An enterprising future
Isuzu Truck South Africa is changing the way it does business by creating an improved supply chain that enables clients to move forward and grow. GAVIN MYERS explains.
“Our industry must get smarter for our customers to move forward,” says Craig Uren, COO at Isuzu Truck SA. “The days of simply supplying hardware are gone, which is why we’ve changed our supply chain to allow us to get to market more quickly.”
Explaining the vision, Uren continues: “Our focus is no longer on what leaves the factory gate. Together with our dealers and suppliers, Isuzu Truck SA will have a more integrated relationship with current and future customers during the life of their trucks.”
Uren is referring to the first step in the new Isuzu Trucks “ENTERPRISE” business model, the 100-percent acquisition of Port Elizabeth-based KANU Commercial Body Construction and Automotive Chassis Technologies (KANU/ACT). Effective as of August, the new venture will allow Isuzu Trucks to have the capacity to initiate and build products according to customer specification.
“Everything can now be processed from one point of contact when buying trucks from us,” says Uren. It is expected that up to 30 percent of vehicles that leave Port Elizabeth assembly plant of Isuzu Trucks will have KANU-built bodies fitted.
Significantly, Uren explains, this means that the time taken to buy or replace a truck is drastically reduced. Customers will now be able to get on the road within weeks, instead of months …
“This is a logistical solution that will have benefits for us, the bodybuilders and the customers. For a small operator, the process of procuring a replacement truck, for example, can take up to three months after it has been bought, built, sent round the country to have a body fitted and then back to be delivered. That’s too long, and during this time they lose a lot of revenue.
“Likewise, we can provide a large operator a full turnkey supply with consistent build quality,” he says.
Bringing with him vast experience in all aspects of the assembly line, current plant manager, Sipho Sandla, will join the Isuzu Truck South Africa executive team and take on the role of GM of the KANU/ACT operation in Port Elizabeth. The current owner, Tony Wright, will stay on in an advisory capacity for a minimum of 12 months.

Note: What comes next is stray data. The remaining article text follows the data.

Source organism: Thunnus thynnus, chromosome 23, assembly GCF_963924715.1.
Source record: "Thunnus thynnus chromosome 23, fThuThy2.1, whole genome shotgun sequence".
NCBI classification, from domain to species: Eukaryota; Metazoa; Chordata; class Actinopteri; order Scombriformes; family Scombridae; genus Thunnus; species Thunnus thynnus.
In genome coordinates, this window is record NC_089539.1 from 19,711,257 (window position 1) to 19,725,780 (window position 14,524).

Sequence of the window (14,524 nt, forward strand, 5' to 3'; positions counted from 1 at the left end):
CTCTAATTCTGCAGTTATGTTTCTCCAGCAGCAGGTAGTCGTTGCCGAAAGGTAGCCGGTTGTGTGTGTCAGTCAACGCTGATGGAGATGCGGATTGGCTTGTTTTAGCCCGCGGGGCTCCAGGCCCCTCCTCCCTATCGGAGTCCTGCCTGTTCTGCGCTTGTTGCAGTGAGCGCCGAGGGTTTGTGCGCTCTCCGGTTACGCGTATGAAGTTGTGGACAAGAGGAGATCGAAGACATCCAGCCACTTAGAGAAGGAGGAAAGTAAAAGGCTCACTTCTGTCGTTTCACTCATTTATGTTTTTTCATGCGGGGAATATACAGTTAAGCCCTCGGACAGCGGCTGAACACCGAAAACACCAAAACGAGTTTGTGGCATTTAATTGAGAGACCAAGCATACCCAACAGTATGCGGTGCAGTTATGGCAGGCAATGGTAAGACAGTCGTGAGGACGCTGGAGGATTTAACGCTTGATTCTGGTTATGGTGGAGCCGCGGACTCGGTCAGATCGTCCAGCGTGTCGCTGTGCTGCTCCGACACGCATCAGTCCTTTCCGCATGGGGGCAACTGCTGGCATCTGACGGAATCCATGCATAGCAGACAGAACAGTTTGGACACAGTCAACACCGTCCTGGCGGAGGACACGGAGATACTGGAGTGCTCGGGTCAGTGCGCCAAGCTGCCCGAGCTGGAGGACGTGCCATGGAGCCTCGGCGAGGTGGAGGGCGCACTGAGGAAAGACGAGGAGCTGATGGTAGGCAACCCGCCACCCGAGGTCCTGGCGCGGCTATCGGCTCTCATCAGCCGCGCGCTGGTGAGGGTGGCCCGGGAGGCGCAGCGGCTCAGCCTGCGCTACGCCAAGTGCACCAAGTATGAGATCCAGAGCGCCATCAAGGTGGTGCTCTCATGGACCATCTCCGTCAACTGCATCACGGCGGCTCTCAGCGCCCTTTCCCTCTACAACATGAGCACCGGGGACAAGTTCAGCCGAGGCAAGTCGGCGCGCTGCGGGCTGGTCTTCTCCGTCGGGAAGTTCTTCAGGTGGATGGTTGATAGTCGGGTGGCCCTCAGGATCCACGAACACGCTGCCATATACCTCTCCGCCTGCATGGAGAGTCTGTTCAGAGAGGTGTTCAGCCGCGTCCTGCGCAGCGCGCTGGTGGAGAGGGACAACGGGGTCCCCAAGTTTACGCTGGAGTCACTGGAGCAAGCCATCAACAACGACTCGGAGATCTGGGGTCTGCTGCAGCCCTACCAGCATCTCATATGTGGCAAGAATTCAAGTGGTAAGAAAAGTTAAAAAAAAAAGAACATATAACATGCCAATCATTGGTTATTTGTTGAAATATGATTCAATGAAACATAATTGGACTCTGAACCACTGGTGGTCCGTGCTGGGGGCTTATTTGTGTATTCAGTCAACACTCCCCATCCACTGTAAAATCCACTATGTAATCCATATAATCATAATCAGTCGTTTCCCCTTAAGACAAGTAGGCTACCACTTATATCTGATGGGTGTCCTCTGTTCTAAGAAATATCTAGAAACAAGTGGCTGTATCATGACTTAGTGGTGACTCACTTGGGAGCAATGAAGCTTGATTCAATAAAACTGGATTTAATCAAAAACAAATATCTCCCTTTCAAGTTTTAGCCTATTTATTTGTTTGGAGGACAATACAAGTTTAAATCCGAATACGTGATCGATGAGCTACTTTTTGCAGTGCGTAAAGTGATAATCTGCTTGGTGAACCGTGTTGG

“Costs and other market negatives suggest we need to do things differently, be more proactive, box smartly and challenge the status quo. To do this we have to find opportunity in adversity,” Uren says, alluding to more to come for a really integrated relationship with customers during the life cycle of their trucks.
The adversity Uren talks about is the current state of South Africa’s economic environment, which is having a direct effect on the local truck market. “Nothing’s changed locally over the last two years; the variables just ebb and flow and shift the balance. Eskom is currently having a huge influence, causing havoc on productivity. As such, the truck market has come down quite quickly in the last three months, due to the various impacts on businesses,” he explains.
The impact of the power crisis on business behaviour has created a market fall-off of five percent in the year to date. The extra-heavy market is down by 7,5 percent, as is the medium segment, while the bus market has remained flat and the heavy commercial vehicle segment has shown growth of 5,5 percent year to date.
“This growth in the heavy segment is due to behavioural change in the industry – operators are either buying down when replacing large vehicles, or up if replacing smaller ones. They are adjusting their capacity options and trying to find the optimum levels. We saw this during the financial crisis of 2008/9.”
Uren thus expects the market to end on less than 30 000 units this year (as opposed to the company’s initial forecast of 32 000 at the beginning of the year). However, slight growth is expected in 2016, but that will be mainly due to replacement cycles and not overall growth of the economy.
“We understand that it’s tough to run a business in this environment, but it is a big opportunity for us to continue to provide to an industry that needs to keep going,” says Uren, who is pleased to report that Isuzu Truck SA has been able to benefit from a stable run between the yen and rand for the last 12 months.
“This has helped us manage our business and deal with the other variables,” he says. Isuzu Trucks currently has a market share of 13,6 percent (at the end of 2014 it was 12,9 percent), which equates to the company growing its volume just on 20 percent a year to date, compared to the same period last year.
“We’re happy where we are, given the market at the moment,” explains Uren. “Each year we strive to retail 4 000 units and we are trending for that in 2015.”
During the course of the third quarter, the Port Elizabeth plant of Isuzu Truck SA is expected to achieve a milestone on 30 000 units produced since the formation of the company in 2007.
There is no doubt that the production facility at Isuzu Trucks will continue to
move from strength to strength, especially given the company’s new “ENTERPRISE” business model and the advanced supply chain options it will bring to the brand’s operators.